REVIEW: “Three Billboards Outside Ebbing, Missouri”

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I love December movies! Oscar buzz is beginning and some of greatest movies the year has to offer start to pop up. That trend continues with the new dark comedy drama “Three Billboards Outside Ebbing, Missouri”, a film that peaked my interest when it debuted during movie festivals earlier this fall. Both a spectacular crime film with social and cultural significance and an effective comedy with great humor and characters “Three Billboards”, as I will shorten it to in much of this review, is a film worthy of its early Oscar buzz and is as entertaining as it is significant. Let’s take a closer look shall we. On with the review!

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“Three Billboards Outside Ebbing, Missouri” stars Francis McDormand as scarred and foul mouthed mother Mildred Hayes who rents three billboards outside of her town to call out the local police for failing to find her daughter’s killer. Specifically she calls out the sheriff, Bill Willoughby played by Woody Harrelson, who feels for her pain but tries to explain that some crimes just can’t be solved with traditional investigative methods and no suspects. With the sheriff dying from cancer, Hayes becomes the target of criticism town wide including from a drunken officer names Dixon, played by Sam Rockwell, who goes to great measures to defend his superior. As the controversy grows and the billboards become more famous, or infamous, everyone involved is forced to look at themselves and who they have become in a story that touches on police brutality, free speech, and whether or not revenge is ever warranted in place of compassion.

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“Three Billboards” actually sounds simple, but the beauty of this film is you can look at it two different ways. On one hands it’s a great action-comedy-drama that never really hits a dull point and keeps the story going frame by frame in a smooth and well directed manner. On the other hand this film has a lot to say about a lot of things deep beneath the surface. It’s a warning about police brutality, a cautionary revenge tale, and a universal life lesson about anger and peace of mind all wrapped in a nice package without any of its underlying lessons of morality overpowering the other aspects of the film or turning the movie into something too heavy handed to bare.

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There are so many great performances that hold this film up, starting with Frances McDormand as the female lead, Mildred Hayes. She’s a woman who has lost so much in her life which has led to her finally taking a stand, even if it’s one not everyone might agree with. She escaped an abusive marriage and tried to be everything she could be for her children but after an altercation becomes the final moment she spends with her daughter before said daughter is raped and burned to death she feels wronged by the world and wants justice to prevail. An interesting aspect of McDormand’s portrayal of Hayes is that Mildred is not necessarily the good guy or hero here. She’s simply the fire starter in an inferno of controversy really. She has no prejudice against the sheriff, but because he’s the man in charge she singles him out. She loves her son but to prove a point she puts his reputation on the line to make her stand. She escaped her abusive husband but now she has become a shell of a woman who abuses everyone in her own way. Hayes is very human and clearly damaged by the hand she was dealt by life and while McDormand makes her an easy woman to route for she also makes Hayes an easy woman to criticize. It’s one of many very human characters that make up the cast of this great film.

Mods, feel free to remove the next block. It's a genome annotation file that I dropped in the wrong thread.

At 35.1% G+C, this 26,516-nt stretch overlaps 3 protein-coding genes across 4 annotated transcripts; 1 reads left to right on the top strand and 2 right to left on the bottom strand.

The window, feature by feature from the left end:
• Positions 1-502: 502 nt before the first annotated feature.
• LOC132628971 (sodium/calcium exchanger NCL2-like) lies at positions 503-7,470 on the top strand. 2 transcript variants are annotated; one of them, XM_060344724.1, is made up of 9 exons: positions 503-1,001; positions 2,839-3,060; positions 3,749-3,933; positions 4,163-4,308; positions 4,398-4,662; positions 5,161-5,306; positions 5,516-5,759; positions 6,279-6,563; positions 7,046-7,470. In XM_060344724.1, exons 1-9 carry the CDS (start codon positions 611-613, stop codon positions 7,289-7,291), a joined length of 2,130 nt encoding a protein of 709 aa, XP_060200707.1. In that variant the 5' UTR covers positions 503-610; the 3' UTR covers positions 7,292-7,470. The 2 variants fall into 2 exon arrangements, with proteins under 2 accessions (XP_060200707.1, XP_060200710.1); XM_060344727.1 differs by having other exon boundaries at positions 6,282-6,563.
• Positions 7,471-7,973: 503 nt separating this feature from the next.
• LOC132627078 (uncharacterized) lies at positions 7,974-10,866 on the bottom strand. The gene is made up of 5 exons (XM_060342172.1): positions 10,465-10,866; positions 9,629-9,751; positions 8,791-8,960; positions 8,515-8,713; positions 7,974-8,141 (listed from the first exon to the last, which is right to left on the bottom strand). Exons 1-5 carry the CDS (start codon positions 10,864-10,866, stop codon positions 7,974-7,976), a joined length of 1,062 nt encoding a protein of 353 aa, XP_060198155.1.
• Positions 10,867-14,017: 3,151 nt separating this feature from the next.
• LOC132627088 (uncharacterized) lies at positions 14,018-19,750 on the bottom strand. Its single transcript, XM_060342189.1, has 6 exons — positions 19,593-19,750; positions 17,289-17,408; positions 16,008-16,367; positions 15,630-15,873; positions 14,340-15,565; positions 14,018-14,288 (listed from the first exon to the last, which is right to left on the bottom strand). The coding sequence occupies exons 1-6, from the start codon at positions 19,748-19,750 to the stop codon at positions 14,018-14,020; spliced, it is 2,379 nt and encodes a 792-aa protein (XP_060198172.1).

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Two other performances I want to touch on are Woody Harrelson’s Sheriff Bill Willoughby and Sam Rockwell’s Officer Jason Dixon. Honestly Harrelson’s character may be my favorite one in the entire film. Despite being the center of the criticisms on the three billboards the Sheriff always has an optimistic and understanding approach to life. This is a man who sees the best, and worst, in people and is clearly meant to be a reminder of how not all law enforcement officers are the bad guys when a crime goes unsolved. Harrelson brings charisma, charm, and humor to this role as a man who never tries to be perfect, and never demands it of others, but proves to be the opposite of Hayes, trading cynicism for a more upbeat perspective on the tragedies of life. This role is important because it serves as the character we should use to balance all others and Harrelson pulls it off to perfection.